• Text types and editing options.
• Special characters.
• Overscoring and underscoring.
• Dimensioning principles.
• Functional and Auxiliary dimensions.
• Toleranced dimensions.
• The selection of limits and fits from ISO tables with shaft and hole combinations.
• Combining characters to produce limits and fits for use on drawings.
Chapter 6
Three-dimensional projection exercises
Chapter 7
Pattern development
By the end of this chapter you will be able to draw patterns for various hollow objects and
make useful models to check dimensions, shape, appearance and the position of joins.
These practical exercises assist in the overall comprehension of three-dimensional forms.
Applications of this type of work are found in thin sheet metal and plastics fabrications.
Development exercises include:
• Parts of rectangular and triangular prisms.
• Cylinders with branches.
• Cones and intersections.
• Hexagonal pyramid developments.
• True length applications
Chapter 8
Fastenings
This chapter introduces commonly used fastenings which are necessary for assembly
drawings. It is possible with CAD to store frequently used details in your own data bank,
then recall and reposition items, as required.
At the end of the chapter you will be able to draw accurately:
• Nuts, bolts, studs and washers from standard dimensions.
• Understand the terminology and conventions relating to nuts and bolts.
• Draw fastenings on sectional views and assemblies.
• Draw isometric views of nuts and bolts.
Chapter 9
Blocks and technical
diagrams
Layouts and diagrams are generally individually prepared special purpose drawings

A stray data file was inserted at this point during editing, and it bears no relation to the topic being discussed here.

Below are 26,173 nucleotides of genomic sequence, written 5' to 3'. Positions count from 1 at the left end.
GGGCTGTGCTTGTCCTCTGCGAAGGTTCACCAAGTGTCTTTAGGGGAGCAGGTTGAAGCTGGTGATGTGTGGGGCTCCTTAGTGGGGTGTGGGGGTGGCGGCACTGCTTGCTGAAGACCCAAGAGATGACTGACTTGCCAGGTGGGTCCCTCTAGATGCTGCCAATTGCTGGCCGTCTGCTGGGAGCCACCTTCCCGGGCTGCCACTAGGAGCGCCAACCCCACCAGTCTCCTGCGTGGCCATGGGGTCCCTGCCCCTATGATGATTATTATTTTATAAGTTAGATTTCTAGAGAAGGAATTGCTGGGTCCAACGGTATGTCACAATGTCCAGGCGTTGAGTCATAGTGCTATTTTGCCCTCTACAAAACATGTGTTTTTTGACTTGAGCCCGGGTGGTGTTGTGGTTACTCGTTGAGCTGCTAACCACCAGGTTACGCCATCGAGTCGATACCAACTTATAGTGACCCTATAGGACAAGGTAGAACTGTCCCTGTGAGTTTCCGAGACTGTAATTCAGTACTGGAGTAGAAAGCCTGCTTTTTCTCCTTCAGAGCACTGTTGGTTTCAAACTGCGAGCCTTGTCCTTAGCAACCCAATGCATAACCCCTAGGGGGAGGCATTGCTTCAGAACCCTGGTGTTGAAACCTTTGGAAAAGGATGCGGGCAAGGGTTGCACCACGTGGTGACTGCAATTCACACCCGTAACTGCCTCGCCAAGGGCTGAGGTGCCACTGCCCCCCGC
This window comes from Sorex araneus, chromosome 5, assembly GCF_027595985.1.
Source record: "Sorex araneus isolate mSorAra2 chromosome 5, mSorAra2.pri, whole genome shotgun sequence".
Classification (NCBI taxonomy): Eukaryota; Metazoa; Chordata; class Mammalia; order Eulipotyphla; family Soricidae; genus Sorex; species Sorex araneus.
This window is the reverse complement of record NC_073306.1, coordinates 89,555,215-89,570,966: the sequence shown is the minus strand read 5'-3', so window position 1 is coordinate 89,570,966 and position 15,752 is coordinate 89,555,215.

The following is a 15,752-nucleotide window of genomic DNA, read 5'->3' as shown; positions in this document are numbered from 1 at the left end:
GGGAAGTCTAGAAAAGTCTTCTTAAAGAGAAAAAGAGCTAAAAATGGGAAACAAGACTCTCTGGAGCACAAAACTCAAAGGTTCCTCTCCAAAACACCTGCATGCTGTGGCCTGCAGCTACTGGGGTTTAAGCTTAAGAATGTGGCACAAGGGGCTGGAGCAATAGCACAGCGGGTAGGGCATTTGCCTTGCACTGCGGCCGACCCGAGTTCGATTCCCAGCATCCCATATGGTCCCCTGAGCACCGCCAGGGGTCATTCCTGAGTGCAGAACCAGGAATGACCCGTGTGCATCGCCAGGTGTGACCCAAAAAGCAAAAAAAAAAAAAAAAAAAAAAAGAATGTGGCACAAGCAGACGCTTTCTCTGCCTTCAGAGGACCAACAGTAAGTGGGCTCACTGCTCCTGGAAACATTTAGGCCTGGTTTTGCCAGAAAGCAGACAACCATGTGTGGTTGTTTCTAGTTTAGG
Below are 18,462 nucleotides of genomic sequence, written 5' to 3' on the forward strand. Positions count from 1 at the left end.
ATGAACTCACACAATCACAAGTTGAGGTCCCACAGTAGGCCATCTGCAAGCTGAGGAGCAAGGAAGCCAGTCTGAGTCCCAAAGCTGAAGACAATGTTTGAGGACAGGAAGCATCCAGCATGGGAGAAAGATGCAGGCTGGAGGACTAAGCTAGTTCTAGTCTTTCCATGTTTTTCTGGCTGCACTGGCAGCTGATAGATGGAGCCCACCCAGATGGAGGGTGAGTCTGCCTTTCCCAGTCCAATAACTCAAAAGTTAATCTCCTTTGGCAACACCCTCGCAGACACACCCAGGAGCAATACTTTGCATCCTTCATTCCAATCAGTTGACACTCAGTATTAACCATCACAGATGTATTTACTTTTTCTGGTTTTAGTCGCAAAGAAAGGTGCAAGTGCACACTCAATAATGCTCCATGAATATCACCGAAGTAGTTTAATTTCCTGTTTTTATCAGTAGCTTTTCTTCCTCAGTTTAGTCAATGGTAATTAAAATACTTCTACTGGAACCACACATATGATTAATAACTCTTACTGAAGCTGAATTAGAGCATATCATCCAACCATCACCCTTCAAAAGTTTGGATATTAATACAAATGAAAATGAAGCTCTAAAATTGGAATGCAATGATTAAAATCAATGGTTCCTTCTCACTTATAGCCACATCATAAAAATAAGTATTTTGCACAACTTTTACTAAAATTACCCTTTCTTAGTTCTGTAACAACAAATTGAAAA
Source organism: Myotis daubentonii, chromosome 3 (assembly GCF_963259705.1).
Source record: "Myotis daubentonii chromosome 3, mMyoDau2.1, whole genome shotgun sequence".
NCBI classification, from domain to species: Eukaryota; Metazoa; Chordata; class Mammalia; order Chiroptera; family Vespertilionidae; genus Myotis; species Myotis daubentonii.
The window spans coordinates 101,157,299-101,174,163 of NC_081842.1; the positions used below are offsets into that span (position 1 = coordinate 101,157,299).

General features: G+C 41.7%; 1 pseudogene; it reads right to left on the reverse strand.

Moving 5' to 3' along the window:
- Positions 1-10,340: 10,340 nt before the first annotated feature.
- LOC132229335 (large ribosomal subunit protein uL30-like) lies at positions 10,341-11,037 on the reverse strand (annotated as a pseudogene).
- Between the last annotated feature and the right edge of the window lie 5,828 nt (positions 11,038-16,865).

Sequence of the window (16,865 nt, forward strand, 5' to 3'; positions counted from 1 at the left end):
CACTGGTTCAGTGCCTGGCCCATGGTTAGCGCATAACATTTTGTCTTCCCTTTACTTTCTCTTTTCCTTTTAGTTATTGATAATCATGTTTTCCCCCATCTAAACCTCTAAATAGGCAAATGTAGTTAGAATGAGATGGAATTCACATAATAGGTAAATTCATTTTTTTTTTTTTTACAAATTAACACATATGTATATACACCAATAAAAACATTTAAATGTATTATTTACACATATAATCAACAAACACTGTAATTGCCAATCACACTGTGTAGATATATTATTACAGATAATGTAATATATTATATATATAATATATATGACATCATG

presented in a neat and simple style. If the diagram shows a flow of events then details
are arranged so that the sequence, if possible, takes place from left to right or from top to
bottom. Notes, dimensions and other references are positioned to avoid ambiguity.
Remember that the user may not proficient in that particular branch of technology.
At the end of this chapter you will be able to make a block containing information which
can be used in your current drawing or stored for later use elsewhere. Examples of typical
diagrams are given for:
• Pipework and heating layouts.
• Electrical schematic line diagrams.
• Electrical wiring diagram for construction purposes.
• Floor layout diagram for a social event.
• Model Hi-Fi Midi sequencer connections
Chapter ~
Technical drawings for
industry
Examples are given here of typical technical drawings and may be copied to demonstrate competence as a CAD draughtsman. The drawings are chosen to provide experience of applications of engineering standards, conventions, principles and practice and
include:
• Drawing sheet layouts with title blocks, parts lists and borders.
• Webs and fillets applied to castings.
• First and third angle alternative solutions.
• Assembly drawing from given details.
• Transferring information from one drawing to another.
• Sectional views